The Ladino Language

 

PDF Print E-mail
Monday, 20 July 2009 07:24

“You’re speaking just like Cervantes,”  he said.   I was in a cantina in Madrid in 1957.  I met a man there, he was a reporter.  We were conversing over a few drinks.   I understood his puzzlement and had to explain.  I was speaking the Spanish dialect I had learned at home.  The dialect, or maybe it is a separate language, is commonly called, Ladino.  More properly it should be referred to as, Djudeo Espanyol.

Spain-Ladino
    The Jews were expelled from Spain in 1492.  My ancestors found refuge in the Ottoman Empire, and settled on  the Island of Rhodes.  Ottoman Jewish communities flourished in Rhodes , Salonika,  Izmir, Istanbul, Sarajevo and elsewhere for 500 years and there they preserved the language that they had taken with them from Spain; Fifteenth Century Spanish, the dialect of Columbus, Ferdinand, Isabella and Cervantes.  To that reporter in Madrid it was as if a modern American were to meet someone who spoke the English  of Shakespearean times.


I grew up in a close knit Sephardic community in Los Angeles and assumed that Spanish was the language of the Jews.    Not until I was in Junior High School did I learn that some Jews did not speak Spanish, they spoke a strange tongue called, Yiddish.


    An even greater revelation was that our Spanish was different from that spoken in Spain and Latin America today.   “Today we are going to learn some words in Spanish,” said my fifth grade teacher.  She continued, “The first thing that you must learn is that in Spanish the letter ‘j’ is pronounced like an ‘h'”.  I thought she was crazy or at least uninformed, at home we pronounced the “j” as an English or French; “zh” or “dzh”.   Sometimes it was “sh” as in the word dejar which we pronounced deshar, in modern Spanish it is pronounced; dehar.    And some of the words were different; we would say, aninda (yet), trocar(change), chapeo (hat) and chapines (shoes), for the modern Spanish words, todavia, cambiar, sombrero and zapatos.  Years later I found that the first three words were Portuguese and the fourth was Catalan.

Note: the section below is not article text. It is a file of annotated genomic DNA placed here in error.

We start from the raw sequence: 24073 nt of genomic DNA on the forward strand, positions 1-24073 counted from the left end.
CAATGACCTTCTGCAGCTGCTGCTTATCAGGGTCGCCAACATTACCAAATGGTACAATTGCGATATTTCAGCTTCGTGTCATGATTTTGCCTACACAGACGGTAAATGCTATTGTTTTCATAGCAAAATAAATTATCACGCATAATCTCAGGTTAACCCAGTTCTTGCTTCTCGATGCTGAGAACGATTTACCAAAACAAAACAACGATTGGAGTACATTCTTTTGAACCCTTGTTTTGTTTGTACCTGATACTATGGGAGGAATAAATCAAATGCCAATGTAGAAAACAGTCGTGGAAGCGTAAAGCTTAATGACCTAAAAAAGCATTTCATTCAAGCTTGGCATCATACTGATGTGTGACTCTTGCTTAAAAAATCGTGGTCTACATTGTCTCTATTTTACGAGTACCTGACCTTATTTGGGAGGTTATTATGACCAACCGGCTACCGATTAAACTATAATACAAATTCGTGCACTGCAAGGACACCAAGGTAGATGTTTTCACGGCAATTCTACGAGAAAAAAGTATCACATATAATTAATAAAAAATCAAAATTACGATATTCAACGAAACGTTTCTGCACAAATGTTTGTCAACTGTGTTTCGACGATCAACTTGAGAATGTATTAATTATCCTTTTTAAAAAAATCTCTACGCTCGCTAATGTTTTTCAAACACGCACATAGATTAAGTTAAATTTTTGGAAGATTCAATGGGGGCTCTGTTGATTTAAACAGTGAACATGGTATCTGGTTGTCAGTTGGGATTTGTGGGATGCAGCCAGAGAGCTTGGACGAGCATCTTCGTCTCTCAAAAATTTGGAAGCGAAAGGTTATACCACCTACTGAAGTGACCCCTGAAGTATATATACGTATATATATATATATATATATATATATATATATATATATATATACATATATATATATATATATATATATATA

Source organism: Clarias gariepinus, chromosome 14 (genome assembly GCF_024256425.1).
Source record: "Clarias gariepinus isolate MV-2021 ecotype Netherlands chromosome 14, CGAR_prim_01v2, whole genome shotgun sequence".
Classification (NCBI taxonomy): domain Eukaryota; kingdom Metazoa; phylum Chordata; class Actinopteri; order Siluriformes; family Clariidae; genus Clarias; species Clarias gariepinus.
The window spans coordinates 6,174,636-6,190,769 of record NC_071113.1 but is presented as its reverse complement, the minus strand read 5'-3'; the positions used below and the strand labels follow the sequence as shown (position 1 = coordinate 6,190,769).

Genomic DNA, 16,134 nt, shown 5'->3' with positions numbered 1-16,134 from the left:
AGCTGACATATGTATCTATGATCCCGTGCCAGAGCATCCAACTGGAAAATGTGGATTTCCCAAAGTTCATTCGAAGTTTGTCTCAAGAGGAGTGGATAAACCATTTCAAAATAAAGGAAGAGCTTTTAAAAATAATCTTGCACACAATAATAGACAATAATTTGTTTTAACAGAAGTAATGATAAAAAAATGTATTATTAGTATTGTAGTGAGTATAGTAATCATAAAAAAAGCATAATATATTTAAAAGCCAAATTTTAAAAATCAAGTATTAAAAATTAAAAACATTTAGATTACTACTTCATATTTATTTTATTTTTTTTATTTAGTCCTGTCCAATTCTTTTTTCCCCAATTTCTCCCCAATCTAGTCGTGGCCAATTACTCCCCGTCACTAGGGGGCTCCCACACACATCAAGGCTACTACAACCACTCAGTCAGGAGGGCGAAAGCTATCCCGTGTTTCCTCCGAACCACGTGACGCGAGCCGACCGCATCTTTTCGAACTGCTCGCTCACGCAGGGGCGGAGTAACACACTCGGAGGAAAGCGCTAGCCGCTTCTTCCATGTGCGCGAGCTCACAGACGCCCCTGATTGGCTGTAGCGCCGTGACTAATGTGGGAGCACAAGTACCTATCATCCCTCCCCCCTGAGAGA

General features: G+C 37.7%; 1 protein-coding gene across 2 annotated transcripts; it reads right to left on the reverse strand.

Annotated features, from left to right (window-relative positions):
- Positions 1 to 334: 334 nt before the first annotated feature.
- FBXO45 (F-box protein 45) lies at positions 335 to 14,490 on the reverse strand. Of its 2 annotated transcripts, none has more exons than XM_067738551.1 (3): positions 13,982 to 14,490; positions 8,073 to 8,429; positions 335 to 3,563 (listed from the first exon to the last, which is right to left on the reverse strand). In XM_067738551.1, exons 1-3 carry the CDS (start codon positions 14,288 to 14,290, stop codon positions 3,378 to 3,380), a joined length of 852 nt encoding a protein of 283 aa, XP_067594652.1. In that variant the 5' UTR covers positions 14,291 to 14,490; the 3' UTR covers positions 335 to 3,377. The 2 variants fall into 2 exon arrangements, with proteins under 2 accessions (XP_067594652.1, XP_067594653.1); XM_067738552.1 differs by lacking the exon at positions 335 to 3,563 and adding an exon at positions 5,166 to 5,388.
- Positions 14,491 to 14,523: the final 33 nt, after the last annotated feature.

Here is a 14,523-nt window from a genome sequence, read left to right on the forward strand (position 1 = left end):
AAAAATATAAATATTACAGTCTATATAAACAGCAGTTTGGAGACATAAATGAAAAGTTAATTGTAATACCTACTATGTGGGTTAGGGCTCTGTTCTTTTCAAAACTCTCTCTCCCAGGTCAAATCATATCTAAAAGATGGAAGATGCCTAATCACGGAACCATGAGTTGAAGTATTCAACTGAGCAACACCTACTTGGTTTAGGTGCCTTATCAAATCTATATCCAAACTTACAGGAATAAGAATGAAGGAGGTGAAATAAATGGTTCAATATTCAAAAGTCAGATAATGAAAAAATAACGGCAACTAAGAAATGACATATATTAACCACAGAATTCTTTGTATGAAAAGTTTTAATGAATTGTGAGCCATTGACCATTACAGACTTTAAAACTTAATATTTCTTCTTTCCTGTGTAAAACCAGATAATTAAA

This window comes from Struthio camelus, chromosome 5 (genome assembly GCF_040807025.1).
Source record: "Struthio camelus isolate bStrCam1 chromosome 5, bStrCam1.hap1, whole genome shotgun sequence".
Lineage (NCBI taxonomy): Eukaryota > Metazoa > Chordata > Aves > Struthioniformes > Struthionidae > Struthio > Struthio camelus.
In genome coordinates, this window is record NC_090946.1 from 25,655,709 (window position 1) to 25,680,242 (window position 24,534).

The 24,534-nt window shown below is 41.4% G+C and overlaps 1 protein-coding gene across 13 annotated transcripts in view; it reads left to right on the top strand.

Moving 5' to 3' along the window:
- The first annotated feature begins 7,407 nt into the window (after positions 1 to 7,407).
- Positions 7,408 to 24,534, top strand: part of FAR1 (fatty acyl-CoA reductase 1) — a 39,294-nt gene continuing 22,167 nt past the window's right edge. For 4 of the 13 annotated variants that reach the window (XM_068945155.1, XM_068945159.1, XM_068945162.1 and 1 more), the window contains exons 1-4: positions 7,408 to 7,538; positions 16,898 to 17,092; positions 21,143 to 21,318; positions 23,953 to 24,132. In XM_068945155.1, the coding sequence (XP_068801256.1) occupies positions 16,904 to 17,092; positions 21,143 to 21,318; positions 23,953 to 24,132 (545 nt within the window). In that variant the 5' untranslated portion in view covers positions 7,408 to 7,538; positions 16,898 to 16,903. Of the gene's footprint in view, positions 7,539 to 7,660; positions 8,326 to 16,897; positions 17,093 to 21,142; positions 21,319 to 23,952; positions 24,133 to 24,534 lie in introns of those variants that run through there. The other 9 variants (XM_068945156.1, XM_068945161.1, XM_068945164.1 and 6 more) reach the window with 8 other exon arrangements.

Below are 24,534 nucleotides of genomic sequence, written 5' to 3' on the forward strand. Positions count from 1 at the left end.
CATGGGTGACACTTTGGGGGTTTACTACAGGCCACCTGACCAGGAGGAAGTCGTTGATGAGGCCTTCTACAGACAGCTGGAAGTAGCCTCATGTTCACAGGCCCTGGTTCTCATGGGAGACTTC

Another major difference between Ladino and modern Spanish is in the word for God.  The Spanish say Dios, derived from the Latin, Deus.   But to the Spanish Jews this was unacceptable because Dios ends in the letter “s” and that implies that Dios is plural.   The foundation of the Jewish faith is that God is singular.  This concept is  reinforced every time we recite the Shemah: “…the lord is One.”  We always referred to God as: El Dio, always including the article El.


    Another difference is our word for Sunday.  In modern Spanish it is Domingo.  But this comes from the Latin word for the “Lords Day.”   To the Jews Saturday is the Lords Day and we referred to Sunday as Alhát.  I found later that this was the Arabic word for “The First Day,” it is related to the Hebrew wordEhad (one).


When I heard about the Crypto Jews of New Mexico, I wondered if they had preserved any elements of the Ladino dialect.  In my communications with Crypto Jews I found many who’s grandparents said El Dio rather than Dios but none who called Sunday Alhat.


    Other possible Ladino elements were the including of an extra “n” in many words and of reversing the “r” with another letter.  We say muncho (much) rather than mucho and godro (fat) and prove (poor) rather than gordo and povre.   I found that it is very common for rural New Mexicans to add the extra “n,” but, few examples of the “r” shift.


    Does this indicate that the Crypto Jews of New Mexico are indeed descended from the conversos of Spain.  The linguistic evidence is not absolute, but together with so much other evidence, it strengthens the argument.  The strongest evidence is in the preservation of El Dio.  No Christian would use such words.

 

Sephardic Folk Dictionary